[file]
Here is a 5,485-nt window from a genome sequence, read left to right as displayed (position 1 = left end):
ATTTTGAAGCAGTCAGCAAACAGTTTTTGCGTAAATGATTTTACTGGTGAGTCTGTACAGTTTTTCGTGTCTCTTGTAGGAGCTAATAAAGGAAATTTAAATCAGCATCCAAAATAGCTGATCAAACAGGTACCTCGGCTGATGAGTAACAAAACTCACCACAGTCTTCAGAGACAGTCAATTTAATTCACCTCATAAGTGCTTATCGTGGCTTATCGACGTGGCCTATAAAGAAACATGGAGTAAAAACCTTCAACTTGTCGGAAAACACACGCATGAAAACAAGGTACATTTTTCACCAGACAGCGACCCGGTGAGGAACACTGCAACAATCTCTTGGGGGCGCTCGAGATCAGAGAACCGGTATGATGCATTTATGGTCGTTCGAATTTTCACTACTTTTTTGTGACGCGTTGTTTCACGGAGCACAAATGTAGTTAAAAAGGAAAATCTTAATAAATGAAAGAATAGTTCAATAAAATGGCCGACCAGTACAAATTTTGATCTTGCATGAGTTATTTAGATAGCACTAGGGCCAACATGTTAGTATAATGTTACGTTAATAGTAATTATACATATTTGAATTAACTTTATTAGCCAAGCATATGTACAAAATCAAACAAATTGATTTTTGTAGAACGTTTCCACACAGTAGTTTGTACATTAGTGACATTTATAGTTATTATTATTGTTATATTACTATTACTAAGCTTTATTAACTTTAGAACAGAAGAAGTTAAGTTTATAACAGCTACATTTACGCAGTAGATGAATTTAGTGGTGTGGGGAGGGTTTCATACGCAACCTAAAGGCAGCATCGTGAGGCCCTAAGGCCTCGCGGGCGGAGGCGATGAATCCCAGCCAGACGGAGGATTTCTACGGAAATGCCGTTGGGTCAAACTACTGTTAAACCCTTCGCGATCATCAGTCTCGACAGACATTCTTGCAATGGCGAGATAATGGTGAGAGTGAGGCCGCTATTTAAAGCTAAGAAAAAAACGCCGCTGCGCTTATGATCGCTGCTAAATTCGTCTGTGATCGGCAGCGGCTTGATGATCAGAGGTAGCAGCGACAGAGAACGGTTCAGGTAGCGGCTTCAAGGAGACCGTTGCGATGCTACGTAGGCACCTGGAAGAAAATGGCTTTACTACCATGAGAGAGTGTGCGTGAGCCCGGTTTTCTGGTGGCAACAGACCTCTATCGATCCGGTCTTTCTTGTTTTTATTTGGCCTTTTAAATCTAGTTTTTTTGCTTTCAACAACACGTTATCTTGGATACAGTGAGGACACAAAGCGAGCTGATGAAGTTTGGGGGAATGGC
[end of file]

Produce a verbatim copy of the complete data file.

Here is a 5,485-nt window from a genome sequence, read left to right as displayed (position 1 = left end):
ATTTTGAAGCAGTCAGCAAACAGTTTTTGCGTAAATGATTTTACTGGTGAGTCTGTACAGTTTTTCGTGTCTCTTGTAGGAGCTAATAAAGGAAATTTAAATCAGCATCCAAAATAGCTGATCAAACAGGTACCTCGGCTGATGAGTAACAAAACTCACCACAGTCTTCAGAGACAGTCAATTTAATTCACCTCATAAGTGCTTATCGTGGCTTATCGACGTGGCCTATAAAGAAACATGGAGTAAAAACCTTCAACTTGTCGGAAAACACACGCATGAAAACAAGGTACATTTTTCACCAGACAGCGACCCGGTGAGGAACACTGCAACAATCTCTTGGGGGCGCTCGAGATCAGAGAACCGGTATGATGCATTTATGGTCGTTCGAATTTTCACTACTTTTTTGTGACGCGTTGTTTCACGGAGCACAAATGTAGTTAAAAAGGAAAATCTTAATAAATGAAAGAATAGTTCAATAAAATGGCCGACCAGTACAAATTTTGATCTTGCATGAGTTATTTAGATAGCACTAGGGCCAACATGTTAGTATAATGTTACGTTAATAGTAATTATACATATTTGAATTAACTTTATTAGCCAAGCATATGTACAAAATCAAACAAATTGATTTTTGTAGAACGTTTCCACACAGTAGTTTGTACATTAGTGACATTTATAGTTATTATTATTGTTATATTACTATTACTAAGCTTTATTAACTTTAGAACAGAAGAAGTTAAGTTTATAACAGCTACATTTACGCAGTAGATGAATTTAGTGGTGTGGGGAGGGTTTCATACGCAACCTAAAGGCAGCATCGTGAGGCCCTAAGGCCTCGCGGGCGGAGGCGATGAATCCCAGCCAGACGGAGGATTTCTACGGAAATGCCGTTGGGTCAAACTACTGTTAAACCCTTCGCGATCATCAGTCTCGACAGACATTCTTGCAATGGCGAGATAATGGTGAGAGTGAGGCCGCTATTTAAAGCTAAGAAAAAAACGCCGCTGCGCTTATGATCGCTGCTAAATTCGTCTGTGATCGGCAGCGGCTTGATGATCAGAGGTAGCAGCGACAGAGAACGGTTCAGGTAGCGGCTTCAAGGAGACCGTTGCGATGCTACGTAGGCACCTGGAAGAAAATGGCTTTACTACCATGAGAGAGTGTGCGTGAGCCCGGTTTTCTGGTGGCAACAGACCTCTATCGATCCGGTCTTTCTTGTTTTTATTTGGCCTTTTAAATCTAGTTTTTTTGCTTTCAACAACACGTTATCTTGGATACAGTGAGGACACAAAGCGAGCTGATGAAGTTTGGGGGAATGGC